So grab your tissues, because the little prince, like he does to everyone who encounters him, will make you love him, cry, smile, laugh, and most importantly, feel.
By Jensen Argyle
We book lovers know what the best gift in the world is: Books! (duh). What if I told you there was a way to gift yourself books every month in a very affordable way? That’s right, you can treat yourself to books every month with book subscription boxes. And best of all, most of these boxes include wonderful bookish items to feed your book addiction. So without further ado, here are a few book subscription boxes you should take a look at:
Uppercase Box This subscription box is for YA lovers. Every month you get a signed YA novel and cool exclusive bookish items for just $23.99/mo. Want just the book? You can get the book exclusive plan for $17/mo.
Bookcase Club If you want just books, then this box is a great deal. You get two books every month for just $9.99/mo. Best of all, the books are handpicked and curated to your taste, so you will be sure to love them.
Owlcrate This is another YA focused box, so if you love YA literature as much as I do you’re in luck. Each month you get a new YA novel as well as bookish goodies, and they all go with a theme such as mythology, diversity, etc. And it is all just $29.99/mo.
The Bookish Box For just $18.99/mo you get a new book along with bookish goodies that go along with that book. Possible goodies include cute mugs, jewelry, and exclusive fan items for you to squeal over.
Beautiful Reads This box is for those who love chick-lit. Each month you get a new chick-lit novel as well as 1-2 cute bookish items.
Bookishly’s Tea and Book Club For those who like tea and books, this is the box for you. Each month you get a classic book, a package of tea, and stationery for just $12.00.
And the Story Begins Receive two books every month that have been specifically selected for you based on the genre of your choice for just $9.99.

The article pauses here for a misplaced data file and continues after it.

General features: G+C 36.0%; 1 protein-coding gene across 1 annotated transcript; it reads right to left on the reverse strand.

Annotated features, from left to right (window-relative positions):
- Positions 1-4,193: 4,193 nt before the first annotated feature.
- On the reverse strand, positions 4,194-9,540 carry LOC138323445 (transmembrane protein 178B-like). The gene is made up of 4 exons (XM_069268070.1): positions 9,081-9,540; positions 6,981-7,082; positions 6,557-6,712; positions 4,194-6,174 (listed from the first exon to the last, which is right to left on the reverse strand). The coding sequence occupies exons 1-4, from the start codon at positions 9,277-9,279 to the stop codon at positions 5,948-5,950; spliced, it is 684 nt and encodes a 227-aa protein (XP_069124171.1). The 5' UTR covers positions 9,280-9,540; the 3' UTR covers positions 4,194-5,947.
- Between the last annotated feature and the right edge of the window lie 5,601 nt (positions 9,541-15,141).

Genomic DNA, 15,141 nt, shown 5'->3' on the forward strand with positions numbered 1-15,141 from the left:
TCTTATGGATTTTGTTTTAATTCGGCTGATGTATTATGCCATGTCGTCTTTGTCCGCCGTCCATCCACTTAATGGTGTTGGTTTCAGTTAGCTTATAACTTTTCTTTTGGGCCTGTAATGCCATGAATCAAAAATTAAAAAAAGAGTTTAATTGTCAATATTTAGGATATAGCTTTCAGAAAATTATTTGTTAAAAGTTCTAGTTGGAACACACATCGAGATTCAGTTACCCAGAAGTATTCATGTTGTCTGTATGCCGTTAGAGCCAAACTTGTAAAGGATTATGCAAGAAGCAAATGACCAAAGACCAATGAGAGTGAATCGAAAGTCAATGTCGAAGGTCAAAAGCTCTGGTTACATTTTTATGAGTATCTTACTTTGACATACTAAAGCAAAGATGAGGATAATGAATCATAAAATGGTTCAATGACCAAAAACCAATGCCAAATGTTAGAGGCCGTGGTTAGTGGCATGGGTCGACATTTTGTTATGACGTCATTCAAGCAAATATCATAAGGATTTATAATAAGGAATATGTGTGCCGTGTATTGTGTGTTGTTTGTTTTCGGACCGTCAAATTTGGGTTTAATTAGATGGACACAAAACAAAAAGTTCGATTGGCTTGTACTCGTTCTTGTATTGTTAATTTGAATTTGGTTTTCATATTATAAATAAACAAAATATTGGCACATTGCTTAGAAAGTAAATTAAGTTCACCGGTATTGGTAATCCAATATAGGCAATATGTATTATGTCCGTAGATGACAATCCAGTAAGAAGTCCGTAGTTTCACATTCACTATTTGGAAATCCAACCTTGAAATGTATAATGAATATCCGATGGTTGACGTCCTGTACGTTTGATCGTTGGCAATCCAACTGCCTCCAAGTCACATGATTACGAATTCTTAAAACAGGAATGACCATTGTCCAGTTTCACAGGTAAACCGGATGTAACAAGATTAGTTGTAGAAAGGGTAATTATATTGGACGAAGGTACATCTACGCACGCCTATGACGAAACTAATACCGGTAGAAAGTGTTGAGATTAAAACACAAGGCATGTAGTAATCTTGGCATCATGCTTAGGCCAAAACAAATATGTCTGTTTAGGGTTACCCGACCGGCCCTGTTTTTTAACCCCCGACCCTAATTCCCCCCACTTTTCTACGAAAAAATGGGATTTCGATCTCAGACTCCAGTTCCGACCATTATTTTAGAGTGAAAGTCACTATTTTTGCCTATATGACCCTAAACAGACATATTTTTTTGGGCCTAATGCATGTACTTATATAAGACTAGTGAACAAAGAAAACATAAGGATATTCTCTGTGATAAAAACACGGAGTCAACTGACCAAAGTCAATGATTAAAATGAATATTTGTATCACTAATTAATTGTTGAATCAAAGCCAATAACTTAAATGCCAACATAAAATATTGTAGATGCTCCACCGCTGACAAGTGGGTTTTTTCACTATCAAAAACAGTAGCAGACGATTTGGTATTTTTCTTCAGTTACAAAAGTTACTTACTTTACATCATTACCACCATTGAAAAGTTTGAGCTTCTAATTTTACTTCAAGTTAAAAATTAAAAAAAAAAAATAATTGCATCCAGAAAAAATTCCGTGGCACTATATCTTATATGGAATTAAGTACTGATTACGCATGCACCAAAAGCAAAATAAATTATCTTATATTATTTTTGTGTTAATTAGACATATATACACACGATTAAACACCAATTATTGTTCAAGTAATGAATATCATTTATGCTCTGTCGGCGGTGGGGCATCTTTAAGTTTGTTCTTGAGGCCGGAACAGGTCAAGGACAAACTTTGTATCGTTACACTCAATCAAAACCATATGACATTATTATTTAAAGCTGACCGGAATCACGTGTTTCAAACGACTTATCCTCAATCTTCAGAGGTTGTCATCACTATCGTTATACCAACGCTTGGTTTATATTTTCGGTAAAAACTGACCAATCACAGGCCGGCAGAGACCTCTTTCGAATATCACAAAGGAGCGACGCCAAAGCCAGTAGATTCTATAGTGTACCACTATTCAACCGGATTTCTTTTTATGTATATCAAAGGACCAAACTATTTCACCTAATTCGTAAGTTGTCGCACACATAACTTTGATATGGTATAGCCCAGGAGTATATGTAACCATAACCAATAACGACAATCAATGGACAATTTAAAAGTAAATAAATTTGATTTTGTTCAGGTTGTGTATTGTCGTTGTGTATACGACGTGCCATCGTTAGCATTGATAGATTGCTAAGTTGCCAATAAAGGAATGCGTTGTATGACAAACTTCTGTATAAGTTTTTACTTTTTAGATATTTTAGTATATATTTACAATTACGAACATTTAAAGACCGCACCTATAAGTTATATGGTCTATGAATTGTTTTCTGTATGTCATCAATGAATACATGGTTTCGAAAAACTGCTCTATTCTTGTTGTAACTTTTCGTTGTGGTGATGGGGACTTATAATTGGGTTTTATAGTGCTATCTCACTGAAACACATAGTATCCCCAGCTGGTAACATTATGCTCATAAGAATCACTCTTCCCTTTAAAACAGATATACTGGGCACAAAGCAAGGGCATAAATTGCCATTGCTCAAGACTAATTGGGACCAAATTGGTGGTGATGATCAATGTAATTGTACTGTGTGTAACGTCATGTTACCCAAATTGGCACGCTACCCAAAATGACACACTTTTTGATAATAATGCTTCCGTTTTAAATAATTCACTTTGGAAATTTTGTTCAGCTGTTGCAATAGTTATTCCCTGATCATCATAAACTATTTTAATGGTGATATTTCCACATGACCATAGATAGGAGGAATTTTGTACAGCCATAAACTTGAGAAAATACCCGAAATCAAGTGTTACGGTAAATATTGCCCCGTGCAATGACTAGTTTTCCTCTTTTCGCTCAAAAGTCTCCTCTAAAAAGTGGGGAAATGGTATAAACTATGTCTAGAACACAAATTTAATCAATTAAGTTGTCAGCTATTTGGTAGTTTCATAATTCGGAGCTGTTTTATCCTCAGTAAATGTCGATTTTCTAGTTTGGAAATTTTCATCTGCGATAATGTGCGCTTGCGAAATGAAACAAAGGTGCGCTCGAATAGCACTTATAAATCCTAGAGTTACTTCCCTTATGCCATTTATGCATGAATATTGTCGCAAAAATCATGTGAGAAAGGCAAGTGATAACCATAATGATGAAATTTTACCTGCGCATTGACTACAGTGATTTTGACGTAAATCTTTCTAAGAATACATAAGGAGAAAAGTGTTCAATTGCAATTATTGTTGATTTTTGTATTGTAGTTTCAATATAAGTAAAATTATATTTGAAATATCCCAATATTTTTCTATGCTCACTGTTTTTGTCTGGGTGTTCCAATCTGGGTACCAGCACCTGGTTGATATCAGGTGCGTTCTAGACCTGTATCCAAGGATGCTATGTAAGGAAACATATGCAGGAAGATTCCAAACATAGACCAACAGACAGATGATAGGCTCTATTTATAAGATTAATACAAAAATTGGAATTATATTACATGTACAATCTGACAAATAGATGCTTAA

These are just a few of the many, many book subscription boxes out there in the world. Feel free to check one of these out, or if none of these suit you try finding your perfect match at cratejoy.com. And as always, happy reading.
By Danielle Gorman
As you may know, I recently decided to go on a sort of Facebook cleanse; meaning, I’ve given up Facebook for the month. It’s been 16 days and I can already feel the difference. My feelings are lighter and instead of stressing about how a post will be received I can stress about normal things like work and finances.
However, my weeks away from Facebook have helped me to see that there are certain things I shouldn’t post online. I’ll have the thought “Oh, that’s funny; I wish I could get on Facebook and post it.” But since I’m not allowing myself on, I automatically get the chance to second-guess my desire to post whatever I originally thought of. It brings up the important concept of social media etiquette, the “Should-I-Or-Should-I-Not-Post-That” concept. To help you in your quest for never offending your friends, here is my advice:
By Alex Doria
The movies of today have all of the bells and whistles to make the movie-going experience quite magical. CGI does wonders for tales of far-off planets like Pandora, or wizarding duels in the Harry Potter series, or even costume dramas with ornate, period accurate settings like in Shakespeare in Love.
However, there is a special kind of magic reserved for the classic films of the past. Even though these movies don’t have much in the way of technology, they have a unique charm and originality since they are the foundation for the films of today. Without further ado, here are five classics that you can watch for your streaming pleasure:
1. To Kill A Mockingbird (1962): This is one of the rare occasions where the film is quite nearly as fantastic as the book it’s based on. The glorious Gregory Peck is the perfect Atticus Finch, and gives a truly moving performance that will give you shivers.